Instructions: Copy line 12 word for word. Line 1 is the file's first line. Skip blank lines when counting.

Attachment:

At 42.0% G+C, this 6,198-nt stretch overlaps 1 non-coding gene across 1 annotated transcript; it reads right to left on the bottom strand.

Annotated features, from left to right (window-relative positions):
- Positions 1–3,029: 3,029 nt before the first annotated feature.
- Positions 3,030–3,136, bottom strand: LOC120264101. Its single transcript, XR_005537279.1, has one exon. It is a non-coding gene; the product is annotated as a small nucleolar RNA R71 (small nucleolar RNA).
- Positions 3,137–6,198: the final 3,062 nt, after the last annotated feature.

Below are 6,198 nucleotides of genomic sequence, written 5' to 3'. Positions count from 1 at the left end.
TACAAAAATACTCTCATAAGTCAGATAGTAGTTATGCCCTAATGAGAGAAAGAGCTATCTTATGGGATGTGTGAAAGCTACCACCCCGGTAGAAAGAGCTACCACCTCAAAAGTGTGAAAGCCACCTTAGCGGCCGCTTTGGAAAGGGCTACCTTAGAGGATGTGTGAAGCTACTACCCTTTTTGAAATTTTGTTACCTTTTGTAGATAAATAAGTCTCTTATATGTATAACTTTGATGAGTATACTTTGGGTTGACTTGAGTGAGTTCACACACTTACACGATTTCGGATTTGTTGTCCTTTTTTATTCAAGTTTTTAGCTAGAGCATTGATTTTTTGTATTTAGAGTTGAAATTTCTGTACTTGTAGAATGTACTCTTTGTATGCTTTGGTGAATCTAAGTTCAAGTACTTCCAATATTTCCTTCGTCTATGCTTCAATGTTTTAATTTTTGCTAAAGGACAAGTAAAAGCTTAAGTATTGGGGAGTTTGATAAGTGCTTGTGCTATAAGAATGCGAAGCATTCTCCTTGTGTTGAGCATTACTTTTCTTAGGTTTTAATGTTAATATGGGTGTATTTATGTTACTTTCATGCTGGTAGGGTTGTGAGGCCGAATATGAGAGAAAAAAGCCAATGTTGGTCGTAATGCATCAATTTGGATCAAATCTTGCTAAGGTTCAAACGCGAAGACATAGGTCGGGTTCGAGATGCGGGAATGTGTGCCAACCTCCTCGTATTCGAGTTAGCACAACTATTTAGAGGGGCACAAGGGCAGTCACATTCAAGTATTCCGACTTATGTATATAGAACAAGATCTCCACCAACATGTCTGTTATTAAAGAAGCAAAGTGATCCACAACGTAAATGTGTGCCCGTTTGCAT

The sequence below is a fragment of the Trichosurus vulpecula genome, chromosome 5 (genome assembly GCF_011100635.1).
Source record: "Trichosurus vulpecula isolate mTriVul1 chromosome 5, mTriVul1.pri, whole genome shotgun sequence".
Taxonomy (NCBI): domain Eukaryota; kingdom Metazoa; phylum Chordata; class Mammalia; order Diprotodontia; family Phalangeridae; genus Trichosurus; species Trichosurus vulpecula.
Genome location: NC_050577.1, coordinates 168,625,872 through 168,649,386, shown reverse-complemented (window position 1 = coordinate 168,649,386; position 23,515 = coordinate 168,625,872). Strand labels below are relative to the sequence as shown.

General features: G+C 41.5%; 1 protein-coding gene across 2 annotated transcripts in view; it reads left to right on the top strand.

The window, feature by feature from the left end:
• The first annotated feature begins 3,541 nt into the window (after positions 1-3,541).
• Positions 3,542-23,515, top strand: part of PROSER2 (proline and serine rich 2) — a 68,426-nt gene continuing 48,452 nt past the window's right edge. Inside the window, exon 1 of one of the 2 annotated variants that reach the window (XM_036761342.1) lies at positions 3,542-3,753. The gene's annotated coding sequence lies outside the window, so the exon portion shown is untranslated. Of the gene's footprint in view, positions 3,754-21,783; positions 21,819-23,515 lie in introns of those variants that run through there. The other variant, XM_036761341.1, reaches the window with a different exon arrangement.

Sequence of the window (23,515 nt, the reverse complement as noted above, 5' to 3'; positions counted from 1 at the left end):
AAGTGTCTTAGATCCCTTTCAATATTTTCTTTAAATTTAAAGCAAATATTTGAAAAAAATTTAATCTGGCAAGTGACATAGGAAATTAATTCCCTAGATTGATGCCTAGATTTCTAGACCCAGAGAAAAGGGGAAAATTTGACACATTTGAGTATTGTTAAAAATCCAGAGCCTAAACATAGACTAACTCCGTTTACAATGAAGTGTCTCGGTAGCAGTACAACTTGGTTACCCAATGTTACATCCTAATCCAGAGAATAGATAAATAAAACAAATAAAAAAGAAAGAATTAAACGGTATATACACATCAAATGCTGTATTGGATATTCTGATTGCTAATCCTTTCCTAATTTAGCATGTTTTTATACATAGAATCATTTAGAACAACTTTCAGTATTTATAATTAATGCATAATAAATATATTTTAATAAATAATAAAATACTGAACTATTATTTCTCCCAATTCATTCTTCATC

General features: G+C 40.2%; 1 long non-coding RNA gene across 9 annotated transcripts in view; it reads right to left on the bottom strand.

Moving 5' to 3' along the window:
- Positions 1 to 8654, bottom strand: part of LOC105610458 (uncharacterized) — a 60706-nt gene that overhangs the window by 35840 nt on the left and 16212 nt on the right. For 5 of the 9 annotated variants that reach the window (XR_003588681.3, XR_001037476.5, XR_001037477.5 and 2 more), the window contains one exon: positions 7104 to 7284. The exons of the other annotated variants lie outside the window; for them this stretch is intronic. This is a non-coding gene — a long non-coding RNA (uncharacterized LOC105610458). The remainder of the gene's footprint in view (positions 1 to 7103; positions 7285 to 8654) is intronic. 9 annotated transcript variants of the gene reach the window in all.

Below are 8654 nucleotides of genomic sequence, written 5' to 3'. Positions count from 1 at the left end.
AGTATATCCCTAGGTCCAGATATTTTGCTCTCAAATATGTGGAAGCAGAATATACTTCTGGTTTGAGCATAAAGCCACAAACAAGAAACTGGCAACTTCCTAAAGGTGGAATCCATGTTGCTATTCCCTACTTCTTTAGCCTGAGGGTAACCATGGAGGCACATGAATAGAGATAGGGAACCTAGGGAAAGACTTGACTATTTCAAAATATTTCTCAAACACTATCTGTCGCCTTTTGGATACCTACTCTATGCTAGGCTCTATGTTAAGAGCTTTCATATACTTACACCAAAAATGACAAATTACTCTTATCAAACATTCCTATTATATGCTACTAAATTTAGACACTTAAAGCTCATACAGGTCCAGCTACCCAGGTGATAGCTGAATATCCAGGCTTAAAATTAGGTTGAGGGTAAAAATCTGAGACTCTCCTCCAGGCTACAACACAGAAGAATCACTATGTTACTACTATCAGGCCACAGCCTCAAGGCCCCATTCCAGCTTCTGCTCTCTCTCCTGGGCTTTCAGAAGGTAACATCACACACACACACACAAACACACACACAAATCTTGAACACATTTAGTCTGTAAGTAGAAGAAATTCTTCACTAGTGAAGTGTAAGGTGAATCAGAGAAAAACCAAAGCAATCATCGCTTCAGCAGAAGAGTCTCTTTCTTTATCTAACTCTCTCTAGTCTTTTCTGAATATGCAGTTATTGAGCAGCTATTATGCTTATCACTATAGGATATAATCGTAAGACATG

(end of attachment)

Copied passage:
General features: G+C 41.5%; 1 protein-coding gene across 2 annotated transcripts in view; it reads left to right on the top strand.